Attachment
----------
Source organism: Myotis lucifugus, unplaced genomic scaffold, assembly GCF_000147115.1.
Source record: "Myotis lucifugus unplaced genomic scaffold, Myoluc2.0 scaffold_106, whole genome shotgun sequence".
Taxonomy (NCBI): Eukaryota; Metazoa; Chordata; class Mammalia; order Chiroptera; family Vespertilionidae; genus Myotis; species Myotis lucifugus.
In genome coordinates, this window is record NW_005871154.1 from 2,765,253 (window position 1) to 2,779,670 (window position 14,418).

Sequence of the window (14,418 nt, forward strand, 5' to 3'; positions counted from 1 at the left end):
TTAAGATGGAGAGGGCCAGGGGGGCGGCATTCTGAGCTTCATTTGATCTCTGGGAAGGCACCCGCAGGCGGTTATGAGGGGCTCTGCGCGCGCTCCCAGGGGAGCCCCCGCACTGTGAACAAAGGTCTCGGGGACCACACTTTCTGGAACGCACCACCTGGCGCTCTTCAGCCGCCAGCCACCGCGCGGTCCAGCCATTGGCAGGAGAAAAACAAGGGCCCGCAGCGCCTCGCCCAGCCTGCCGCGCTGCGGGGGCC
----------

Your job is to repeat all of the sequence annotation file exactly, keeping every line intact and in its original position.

Source organism: Myotis lucifugus, unplaced genomic scaffold, assembly GCF_000147115.1.
Source record: "Myotis lucifugus unplaced genomic scaffold, Myoluc2.0 scaffold_106, whole genome shotgun sequence".
Taxonomy (NCBI): Eukaryota; Metazoa; Chordata; class Mammalia; order Chiroptera; family Vespertilionidae; genus Myotis; species Myotis lucifugus.
In genome coordinates, this window is record NW_005871154.1 from 2,765,253 (window position 1) to 2,779,670 (window position 14,418).

Sequence of the window (14,418 nt, forward strand, 5' to 3'; positions counted from 1 at the left end):
TTAAGATGGAGAGGGCCAGGGGGGCGGCATTCTGAGCTTCATTTGATCTCTGGGAAGGCACCCGCAGGCGGTTATGAGGGGCTCTGCGCGCGCTCCCAGGGGAGCCCCCGCACTGTGAACAAAGGTCTCGGGGACCACACTTTCTGGAACGCACCACCTGGCGCTCTTCAGCCGCCAGCCACCGCGCGGTCCAGCCATTGGCAGGAGAAAAACAAGGGCCCGCAGCGCCTCGCCCAGCCTGCCGCGCTGCGGGGGCC